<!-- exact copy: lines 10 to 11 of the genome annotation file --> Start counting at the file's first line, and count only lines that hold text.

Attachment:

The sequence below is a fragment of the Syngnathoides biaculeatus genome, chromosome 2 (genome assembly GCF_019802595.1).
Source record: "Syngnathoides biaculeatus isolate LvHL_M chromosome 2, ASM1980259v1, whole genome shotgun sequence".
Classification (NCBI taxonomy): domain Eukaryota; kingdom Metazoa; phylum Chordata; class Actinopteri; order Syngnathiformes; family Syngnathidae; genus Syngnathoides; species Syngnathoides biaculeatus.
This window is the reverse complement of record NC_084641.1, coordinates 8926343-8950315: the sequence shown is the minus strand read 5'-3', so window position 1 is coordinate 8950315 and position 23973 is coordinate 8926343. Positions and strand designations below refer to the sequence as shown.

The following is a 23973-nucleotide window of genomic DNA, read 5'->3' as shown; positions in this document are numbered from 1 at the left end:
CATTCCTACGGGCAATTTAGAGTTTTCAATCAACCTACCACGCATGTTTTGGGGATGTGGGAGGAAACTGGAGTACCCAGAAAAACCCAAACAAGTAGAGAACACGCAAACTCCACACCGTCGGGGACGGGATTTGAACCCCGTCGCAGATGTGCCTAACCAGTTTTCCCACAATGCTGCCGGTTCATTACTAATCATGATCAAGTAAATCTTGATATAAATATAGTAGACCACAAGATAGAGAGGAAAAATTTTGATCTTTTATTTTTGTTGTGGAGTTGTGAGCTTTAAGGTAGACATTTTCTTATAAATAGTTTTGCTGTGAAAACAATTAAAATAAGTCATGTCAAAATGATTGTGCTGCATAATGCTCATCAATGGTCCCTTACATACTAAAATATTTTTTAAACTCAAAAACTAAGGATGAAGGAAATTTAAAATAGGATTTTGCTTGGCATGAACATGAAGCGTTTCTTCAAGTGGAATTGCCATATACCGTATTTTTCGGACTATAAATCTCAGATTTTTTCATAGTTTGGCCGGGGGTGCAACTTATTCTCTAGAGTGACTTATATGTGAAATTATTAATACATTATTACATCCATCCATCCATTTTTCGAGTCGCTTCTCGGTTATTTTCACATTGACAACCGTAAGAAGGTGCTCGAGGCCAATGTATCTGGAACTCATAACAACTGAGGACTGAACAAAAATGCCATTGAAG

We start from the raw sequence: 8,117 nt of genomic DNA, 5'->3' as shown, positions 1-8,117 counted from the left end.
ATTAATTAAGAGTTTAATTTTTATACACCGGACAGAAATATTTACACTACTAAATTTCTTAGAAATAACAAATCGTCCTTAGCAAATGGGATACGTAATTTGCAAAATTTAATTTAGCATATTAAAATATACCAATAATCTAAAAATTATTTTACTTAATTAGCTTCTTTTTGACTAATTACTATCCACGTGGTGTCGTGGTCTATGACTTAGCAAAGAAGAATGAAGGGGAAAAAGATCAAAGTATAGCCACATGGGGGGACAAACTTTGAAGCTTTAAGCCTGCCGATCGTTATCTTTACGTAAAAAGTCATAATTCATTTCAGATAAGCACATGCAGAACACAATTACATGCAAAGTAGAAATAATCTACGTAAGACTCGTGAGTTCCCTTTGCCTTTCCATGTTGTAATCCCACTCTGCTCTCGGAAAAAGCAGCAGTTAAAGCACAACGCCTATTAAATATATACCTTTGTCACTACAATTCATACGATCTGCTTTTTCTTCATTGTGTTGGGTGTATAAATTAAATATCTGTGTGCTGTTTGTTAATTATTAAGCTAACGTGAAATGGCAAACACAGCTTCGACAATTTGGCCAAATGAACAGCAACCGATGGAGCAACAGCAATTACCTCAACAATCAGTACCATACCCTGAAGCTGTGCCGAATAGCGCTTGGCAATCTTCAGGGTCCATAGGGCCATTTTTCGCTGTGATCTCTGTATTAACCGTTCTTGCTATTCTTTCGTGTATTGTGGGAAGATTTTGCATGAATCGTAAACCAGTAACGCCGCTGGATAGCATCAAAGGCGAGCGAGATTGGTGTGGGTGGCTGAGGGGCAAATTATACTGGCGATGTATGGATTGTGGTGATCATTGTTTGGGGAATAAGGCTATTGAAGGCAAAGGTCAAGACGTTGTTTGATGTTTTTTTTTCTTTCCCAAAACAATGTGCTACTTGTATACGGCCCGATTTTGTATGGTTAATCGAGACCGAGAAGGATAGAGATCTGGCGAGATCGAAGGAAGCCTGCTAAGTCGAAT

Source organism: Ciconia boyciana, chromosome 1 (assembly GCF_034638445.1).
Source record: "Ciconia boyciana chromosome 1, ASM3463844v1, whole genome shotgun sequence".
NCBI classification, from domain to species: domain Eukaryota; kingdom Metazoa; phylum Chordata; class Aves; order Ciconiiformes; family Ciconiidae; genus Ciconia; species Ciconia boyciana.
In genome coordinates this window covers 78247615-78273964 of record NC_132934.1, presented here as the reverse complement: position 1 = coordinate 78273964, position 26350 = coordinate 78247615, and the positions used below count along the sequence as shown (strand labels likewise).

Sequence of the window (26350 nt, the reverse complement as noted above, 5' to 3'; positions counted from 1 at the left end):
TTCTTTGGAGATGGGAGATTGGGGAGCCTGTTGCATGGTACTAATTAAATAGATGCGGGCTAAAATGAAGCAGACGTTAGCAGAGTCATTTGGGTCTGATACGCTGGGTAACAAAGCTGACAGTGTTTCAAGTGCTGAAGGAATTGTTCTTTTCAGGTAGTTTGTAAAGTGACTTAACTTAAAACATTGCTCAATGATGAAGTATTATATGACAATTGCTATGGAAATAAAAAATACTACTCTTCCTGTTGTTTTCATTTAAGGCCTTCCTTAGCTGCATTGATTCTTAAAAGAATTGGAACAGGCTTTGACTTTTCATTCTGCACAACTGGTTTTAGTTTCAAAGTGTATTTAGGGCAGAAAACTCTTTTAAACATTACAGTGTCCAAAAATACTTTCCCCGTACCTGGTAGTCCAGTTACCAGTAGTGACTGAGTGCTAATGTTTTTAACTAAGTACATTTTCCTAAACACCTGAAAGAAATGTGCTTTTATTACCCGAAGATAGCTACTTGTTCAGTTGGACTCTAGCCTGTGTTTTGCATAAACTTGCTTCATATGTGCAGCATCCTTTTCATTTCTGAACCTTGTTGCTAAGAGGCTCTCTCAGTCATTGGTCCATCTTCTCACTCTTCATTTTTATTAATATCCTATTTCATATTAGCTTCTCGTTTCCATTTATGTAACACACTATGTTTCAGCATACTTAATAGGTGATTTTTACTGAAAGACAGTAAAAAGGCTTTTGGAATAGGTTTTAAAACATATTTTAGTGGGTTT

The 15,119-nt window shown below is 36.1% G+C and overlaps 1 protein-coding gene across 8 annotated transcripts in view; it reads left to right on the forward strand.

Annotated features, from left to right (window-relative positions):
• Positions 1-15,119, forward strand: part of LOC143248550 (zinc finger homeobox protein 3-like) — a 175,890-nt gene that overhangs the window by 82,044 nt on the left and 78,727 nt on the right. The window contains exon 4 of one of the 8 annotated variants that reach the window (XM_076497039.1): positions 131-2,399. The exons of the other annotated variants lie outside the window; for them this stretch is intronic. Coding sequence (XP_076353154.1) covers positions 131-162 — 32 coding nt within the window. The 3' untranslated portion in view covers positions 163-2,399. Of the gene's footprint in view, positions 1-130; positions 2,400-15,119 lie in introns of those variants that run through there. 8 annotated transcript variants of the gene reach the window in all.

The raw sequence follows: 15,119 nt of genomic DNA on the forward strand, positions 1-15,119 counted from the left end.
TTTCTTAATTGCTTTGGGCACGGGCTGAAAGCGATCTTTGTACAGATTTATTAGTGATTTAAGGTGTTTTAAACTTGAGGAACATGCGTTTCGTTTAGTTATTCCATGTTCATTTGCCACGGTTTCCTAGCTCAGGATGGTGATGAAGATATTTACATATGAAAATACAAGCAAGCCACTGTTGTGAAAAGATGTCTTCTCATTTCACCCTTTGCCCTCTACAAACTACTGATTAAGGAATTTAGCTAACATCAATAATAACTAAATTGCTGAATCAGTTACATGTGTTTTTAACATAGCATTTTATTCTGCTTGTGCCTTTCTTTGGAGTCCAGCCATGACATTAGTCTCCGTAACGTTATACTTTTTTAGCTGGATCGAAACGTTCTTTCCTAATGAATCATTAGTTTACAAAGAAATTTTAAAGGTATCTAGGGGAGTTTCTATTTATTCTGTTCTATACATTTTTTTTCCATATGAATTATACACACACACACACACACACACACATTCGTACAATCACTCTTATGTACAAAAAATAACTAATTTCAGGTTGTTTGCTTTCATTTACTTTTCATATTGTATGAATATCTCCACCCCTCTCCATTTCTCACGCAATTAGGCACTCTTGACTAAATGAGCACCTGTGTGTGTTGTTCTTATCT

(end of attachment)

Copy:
Source record: "Ciconia boyciana chromosome 1, ASM3463844v1, whole genome shotgun sequence".
NCBI classification, from domain to species: domain Eukaryota; kingdom Metazoa; phylum Chordata; class Aves; order Ciconiiformes; family Ciconiidae; genus Ciconia; species Ciconia boyciana.